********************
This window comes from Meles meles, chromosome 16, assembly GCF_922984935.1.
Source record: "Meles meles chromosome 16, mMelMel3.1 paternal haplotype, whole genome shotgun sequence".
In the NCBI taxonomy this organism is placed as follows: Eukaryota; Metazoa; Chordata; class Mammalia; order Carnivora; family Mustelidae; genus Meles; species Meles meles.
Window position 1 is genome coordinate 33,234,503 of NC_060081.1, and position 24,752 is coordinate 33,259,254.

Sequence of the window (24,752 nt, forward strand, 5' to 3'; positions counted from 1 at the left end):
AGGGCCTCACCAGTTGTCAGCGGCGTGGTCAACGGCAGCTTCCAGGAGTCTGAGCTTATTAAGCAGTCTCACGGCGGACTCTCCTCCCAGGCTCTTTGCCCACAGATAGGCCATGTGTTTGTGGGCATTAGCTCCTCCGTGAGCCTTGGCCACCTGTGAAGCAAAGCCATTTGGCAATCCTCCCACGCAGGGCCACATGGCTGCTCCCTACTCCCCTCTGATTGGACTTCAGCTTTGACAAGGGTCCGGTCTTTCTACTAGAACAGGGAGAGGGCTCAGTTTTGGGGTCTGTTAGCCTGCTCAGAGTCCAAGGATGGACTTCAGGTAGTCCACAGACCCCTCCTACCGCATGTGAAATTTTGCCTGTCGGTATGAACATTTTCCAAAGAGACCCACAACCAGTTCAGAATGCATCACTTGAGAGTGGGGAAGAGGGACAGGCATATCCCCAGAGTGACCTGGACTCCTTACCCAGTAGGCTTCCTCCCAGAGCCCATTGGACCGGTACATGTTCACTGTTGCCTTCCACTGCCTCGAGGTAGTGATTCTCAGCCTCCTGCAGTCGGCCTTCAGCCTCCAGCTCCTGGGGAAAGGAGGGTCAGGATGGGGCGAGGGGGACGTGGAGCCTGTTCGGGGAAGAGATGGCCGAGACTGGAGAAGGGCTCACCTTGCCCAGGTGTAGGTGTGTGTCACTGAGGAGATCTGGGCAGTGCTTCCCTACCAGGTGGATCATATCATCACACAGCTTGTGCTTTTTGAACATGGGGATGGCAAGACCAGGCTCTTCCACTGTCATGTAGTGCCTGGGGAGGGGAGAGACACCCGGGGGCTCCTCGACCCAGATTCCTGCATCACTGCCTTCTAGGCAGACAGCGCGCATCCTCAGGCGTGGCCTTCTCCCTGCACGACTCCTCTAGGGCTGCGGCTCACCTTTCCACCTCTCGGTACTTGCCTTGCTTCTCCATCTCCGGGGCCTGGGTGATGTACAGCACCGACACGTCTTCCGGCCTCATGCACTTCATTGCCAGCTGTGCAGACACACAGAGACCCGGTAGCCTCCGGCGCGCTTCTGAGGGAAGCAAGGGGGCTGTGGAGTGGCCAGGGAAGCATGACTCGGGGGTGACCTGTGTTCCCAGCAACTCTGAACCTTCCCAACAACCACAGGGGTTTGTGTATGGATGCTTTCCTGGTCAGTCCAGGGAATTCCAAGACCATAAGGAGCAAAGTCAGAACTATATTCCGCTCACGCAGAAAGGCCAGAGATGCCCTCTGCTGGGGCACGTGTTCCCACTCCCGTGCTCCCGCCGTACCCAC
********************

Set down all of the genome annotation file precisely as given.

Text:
This window comes from Meles meles, chromosome 16, assembly GCF_922984935.1.
Source record: "Meles meles chromosome 16, mMelMel3.1 paternal haplotype, whole genome shotgun sequence".
In the NCBI taxonomy this organism is placed as follows: Eukaryota; Metazoa; Chordata; class Mammalia; order Carnivora; family Mustelidae; genus Meles; species Meles meles.
Window position 1 is genome coordinate 33,234,503 of NC_060081.1, and position 24,752 is coordinate 33,259,254.

Sequence of the window (24,752 nt, forward strand, 5' to 3'; positions counted from 1 at the left end):
AGGGCCTCACCAGTTGTCAGCGGCGTGGTCAACGGCAGCTTCCAGGAGTCTGAGCTTATTAAGCAGTCTCACGGCGGACTCTCCTCCCAGGCTCTTTGCCCACAGATAGGCCATGTGTTTGTGGGCATTAGCTCCTCCGTGAGCCTTGGCCACCTGTGAAGCAAAGCCATTTGGCAATCCTCCCACGCAGGGCCACATGGCTGCTCCCTACTCCCCTCTGATTGGACTTCAGCTTTGACAAGGGTCCGGTCTTTCTACTAGAACAGGGAGAGGGCTCAGTTTTGGGGTCTGTTAGCCTGCTCAGAGTCCAAGGATGGACTTCAGGTAGTCCACAGACCCCTCCTACCGCATGTGAAATTTTGCCTGTCGGTATGAACATTTTCCAAAGAGACCCACAACCAGTTCAGAATGCATCACTTGAGAGTGGGGAAGAGGGACAGGCATATCCCCAGAGTGACCTGGACTCCTTACCCAGTAGGCTTCCTCCCAGAGCCCATTGGACCGGTACATGTTCACTGTTGCCTTCCACTGCCTCGAGGTAGTGATTCTCAGCCTCCTGCAGTCGGCCTTCAGCCTCCAGCTCCTGGGGAAAGGAGGGTCAGGATGGGGCGAGGGGGACGTGGAGCCTGTTCGGGGAAGAGATGGCCGAGACTGGAGAAGGGCTCACCTTGCCCAGGTGTAGGTGTGTGTCACTGAGGAGATCTGGGCAGTGCTTCCCTACCAGGTGGATCATATCATCACACAGCTTGTGCTTTTTGAACATGGGGATGGCAAGACCAGGCTCTTCCACTGTCATGTAGTGCCTGGGGAGGGGAGAGACACCCGGGGGCTCCTCGACCCAGATTCCTGCATCACTGCCTTCTAGGCAGACAGCGCGCATCCTCAGGCGTGGCCTTCTCCCTGCACGACTCCTCTAGGGCTGCGGCTCACCTTTCCACCTCTCGGTACTTGCCTTGCTTCTCCATCTCCGGGGCCTGGGTGATGTACAGCACCGACACGTCTTCCGGCCTCATGCACTTCATTGCCAGCTGTGCAGACACACAGAGACCCGGTAGCCTCCGGCGCGCTTCTGAGGGAAGCAAGGGGGCTGTGGAGTGGCCAGGGAAGCATGACTCGGGGGTGACCTGTGTTCCCAGCAACTCTGAACCTTCCCAACAACCACAGGGGTTTGTGTATGGATGCTTTCCTGGTCAGTCCAGGGAATTCCAAGACCATAAGGAGCAAAGTCAGAACTATATTCCGCTCACGCAGAAAGGCCAGAGATGCCCTCTGCTGGGGCACGTGTTCCCACTCCCGTGCTCCCGCCGTACCCAC